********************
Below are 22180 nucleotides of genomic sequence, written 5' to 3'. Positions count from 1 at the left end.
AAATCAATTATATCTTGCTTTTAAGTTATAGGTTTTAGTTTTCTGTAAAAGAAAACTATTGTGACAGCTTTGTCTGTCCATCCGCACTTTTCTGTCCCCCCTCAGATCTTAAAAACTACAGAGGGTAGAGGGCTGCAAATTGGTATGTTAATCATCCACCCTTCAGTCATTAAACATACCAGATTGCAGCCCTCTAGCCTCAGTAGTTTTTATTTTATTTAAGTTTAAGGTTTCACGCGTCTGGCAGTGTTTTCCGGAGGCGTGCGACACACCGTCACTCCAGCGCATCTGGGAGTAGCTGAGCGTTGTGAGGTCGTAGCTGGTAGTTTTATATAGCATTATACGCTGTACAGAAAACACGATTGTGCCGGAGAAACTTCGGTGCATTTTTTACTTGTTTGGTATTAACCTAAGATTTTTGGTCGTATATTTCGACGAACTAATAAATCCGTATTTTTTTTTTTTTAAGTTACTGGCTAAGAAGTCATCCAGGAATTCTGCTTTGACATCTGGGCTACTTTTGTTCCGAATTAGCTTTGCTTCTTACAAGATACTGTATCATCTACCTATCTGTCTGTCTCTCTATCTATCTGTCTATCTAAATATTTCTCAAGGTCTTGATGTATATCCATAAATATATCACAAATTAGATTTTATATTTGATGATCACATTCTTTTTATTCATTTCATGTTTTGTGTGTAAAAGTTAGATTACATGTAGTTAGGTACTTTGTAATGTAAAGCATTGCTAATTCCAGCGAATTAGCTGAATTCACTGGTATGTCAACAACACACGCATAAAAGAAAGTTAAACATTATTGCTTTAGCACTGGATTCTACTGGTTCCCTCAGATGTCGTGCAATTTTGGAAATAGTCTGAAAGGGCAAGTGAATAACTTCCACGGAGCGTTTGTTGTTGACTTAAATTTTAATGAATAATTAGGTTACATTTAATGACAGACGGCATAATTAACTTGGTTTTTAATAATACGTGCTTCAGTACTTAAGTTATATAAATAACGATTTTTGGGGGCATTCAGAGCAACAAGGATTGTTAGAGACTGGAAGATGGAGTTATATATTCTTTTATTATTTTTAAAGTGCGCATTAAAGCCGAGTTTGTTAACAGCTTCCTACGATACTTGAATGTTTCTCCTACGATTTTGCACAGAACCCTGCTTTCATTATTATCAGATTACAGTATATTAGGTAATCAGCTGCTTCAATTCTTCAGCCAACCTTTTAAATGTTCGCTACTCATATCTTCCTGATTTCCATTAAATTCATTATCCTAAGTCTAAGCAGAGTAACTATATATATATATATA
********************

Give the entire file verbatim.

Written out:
Below are 22180 nucleotides of genomic sequence, written 5' to 3'. Positions count from 1 at the left end.
AAATCAATTATATCTTGCTTTTAAGTTATAGGTTTTAGTTTTCTGTAAAAGAAAACTATTGTGACAGCTTTGTCTGTCCATCCGCACTTTTCTGTCCCCCCTCAGATCTTAAAAACTACAGAGGGTAGAGGGCTGCAAATTGGTATGTTAATCATCCACCCTTCAGTCATTAAACATACCAGATTGCAGCCCTCTAGCCTCAGTAGTTTTTATTTTATTTAAGTTTAAGGTTTCACGCGTCTGGCAGTGTTTTCCGGAGGCGTGCGACACACCGTCACTCCAGCGCATCTGGGAGTAGCTGAGCGTTGTGAGGTCGTAGCTGGTAGTTTTATATAGCATTATACGCTGTACAGAAAACACGATTGTGCCGGAGAAACTTCGGTGCATTTTTTACTTGTTTGGTATTAACCTAAGATTTTTGGTCGTATATTTCGACGAACTAATAAATCCGTATTTTTTTTTTTTTAAGTTACTGGCTAAGAAGTCATCCAGGAATTCTGCTTTGACATCTGGGCTACTTTTGTTCCGAATTAGCTTTGCTTCTTACAAGATACTGTATCATCTACCTATCTGTCTGTCTCTCTATCTATCTGTCTATCTAAATATTTCTCAAGGTCTTGATGTATATCCATAAATATATCACAAATTAGATTTTATATTTGATGATCACATTCTTTTTATTCATTTCATGTTTTGTGTGTAAAAGTTAGATTACATGTAGTTAGGTACTTTGTAATGTAAAGCATTGCTAATTCCAGCGAATTAGCTGAATTCACTGGTATGTCAACAACACACGCATAAAAGAAAGTTAAACATTATTGCTTTAGCACTGGATTCTACTGGTTCCCTCAGATGTCGTGCAATTTTGGAAATAGTCTGAAAGGGCAAGTGAATAACTTCCACGGAGCGTTTGTTGTTGACTTAAATTTTAATGAATAATTAGGTTACATTTAATGACAGACGGCATAATTAACTTGGTTTTTAATAATACGTGCTTCAGTACTTAAGTTATATAAATAACGATTTTTGGGGGCATTCAGAGCAACAAGGATTGTTAGAGACTGGAAGATGGAGTTATATATTCTTTTATTATTTTTAAAGTGCGCATTAAAGCCGAGTTTGTTAACAGCTTCCTACGATACTTGAATGTTTCTCCTACGATTTTGCACAGAACCCTGCTTTCATTATTATCAGATTACAGTATATTAGGTAATCAGCTGCTTCAATTCTTCAGCCAACCTTTTAAATGTTCGCTACTCATATCTTCCTGATTTCCATTAAATTCATTATCCTAAGTCTAAGCAGAGTAACTATATATATATATATA